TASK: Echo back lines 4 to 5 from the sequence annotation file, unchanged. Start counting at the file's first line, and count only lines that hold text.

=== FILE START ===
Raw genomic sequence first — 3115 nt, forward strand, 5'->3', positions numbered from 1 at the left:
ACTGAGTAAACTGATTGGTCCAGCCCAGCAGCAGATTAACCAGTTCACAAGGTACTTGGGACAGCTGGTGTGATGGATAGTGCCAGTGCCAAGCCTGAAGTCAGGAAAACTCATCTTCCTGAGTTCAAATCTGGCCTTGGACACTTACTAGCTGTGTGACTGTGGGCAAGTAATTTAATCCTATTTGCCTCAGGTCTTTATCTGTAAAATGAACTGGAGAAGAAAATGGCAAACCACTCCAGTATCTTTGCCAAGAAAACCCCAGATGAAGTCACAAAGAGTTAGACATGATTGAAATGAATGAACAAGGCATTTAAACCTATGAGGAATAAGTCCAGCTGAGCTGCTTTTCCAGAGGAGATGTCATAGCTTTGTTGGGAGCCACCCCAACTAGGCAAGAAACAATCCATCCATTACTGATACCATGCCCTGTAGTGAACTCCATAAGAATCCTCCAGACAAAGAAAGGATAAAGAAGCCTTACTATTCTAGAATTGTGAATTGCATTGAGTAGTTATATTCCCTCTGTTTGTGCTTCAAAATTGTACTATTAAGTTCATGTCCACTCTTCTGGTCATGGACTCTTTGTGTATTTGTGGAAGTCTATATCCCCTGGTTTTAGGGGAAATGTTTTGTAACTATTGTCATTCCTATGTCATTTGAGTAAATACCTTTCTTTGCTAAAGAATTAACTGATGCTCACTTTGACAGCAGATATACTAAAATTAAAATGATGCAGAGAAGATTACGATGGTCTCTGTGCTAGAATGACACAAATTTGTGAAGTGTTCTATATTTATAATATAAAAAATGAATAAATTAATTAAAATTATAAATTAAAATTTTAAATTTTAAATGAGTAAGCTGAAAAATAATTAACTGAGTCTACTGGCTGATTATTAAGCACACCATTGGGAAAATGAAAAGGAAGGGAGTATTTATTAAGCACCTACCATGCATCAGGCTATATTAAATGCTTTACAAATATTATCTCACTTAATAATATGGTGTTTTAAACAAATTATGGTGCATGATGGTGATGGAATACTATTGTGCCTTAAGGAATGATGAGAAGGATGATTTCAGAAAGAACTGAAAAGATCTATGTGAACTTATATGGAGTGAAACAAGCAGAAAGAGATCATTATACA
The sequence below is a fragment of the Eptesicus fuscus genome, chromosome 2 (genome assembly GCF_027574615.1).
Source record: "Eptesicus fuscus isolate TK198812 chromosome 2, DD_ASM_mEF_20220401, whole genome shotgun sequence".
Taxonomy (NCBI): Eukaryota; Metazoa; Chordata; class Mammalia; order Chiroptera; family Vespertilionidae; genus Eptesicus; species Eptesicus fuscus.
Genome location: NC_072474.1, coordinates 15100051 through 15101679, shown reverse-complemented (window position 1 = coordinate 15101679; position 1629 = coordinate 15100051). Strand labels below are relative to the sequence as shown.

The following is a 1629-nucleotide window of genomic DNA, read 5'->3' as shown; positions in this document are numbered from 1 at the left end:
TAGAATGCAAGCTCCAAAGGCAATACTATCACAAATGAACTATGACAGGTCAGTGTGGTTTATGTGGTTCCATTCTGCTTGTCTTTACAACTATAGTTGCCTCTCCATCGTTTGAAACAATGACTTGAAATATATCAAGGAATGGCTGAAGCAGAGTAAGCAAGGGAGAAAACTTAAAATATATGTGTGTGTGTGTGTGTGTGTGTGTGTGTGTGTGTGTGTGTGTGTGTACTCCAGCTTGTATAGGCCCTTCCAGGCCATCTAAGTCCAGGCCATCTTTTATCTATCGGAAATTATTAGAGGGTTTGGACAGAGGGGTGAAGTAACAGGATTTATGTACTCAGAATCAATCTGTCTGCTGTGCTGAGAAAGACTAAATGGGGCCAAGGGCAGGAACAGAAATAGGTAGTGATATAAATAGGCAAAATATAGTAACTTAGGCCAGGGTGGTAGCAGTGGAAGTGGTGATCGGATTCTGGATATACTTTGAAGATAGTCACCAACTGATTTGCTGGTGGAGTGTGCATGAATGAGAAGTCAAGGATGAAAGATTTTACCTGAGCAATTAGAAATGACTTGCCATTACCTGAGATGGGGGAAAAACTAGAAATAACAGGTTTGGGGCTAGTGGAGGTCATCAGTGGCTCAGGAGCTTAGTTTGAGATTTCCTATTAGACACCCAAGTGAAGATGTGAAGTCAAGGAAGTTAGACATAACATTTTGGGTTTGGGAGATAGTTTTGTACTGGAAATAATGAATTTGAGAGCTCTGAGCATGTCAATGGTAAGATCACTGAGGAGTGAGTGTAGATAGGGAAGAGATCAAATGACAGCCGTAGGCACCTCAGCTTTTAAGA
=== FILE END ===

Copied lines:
Source record: "Eptesicus fuscus isolate TK198812 chromosome 2, DD_ASM_mEF_20220401, whole genome shotgun sequence".
Taxonomy (NCBI): Eukaryota; Metazoa; Chordata; class Mammalia; order Chiroptera; family Vespertilionidae; genus Eptesicus; species Eptesicus fuscus.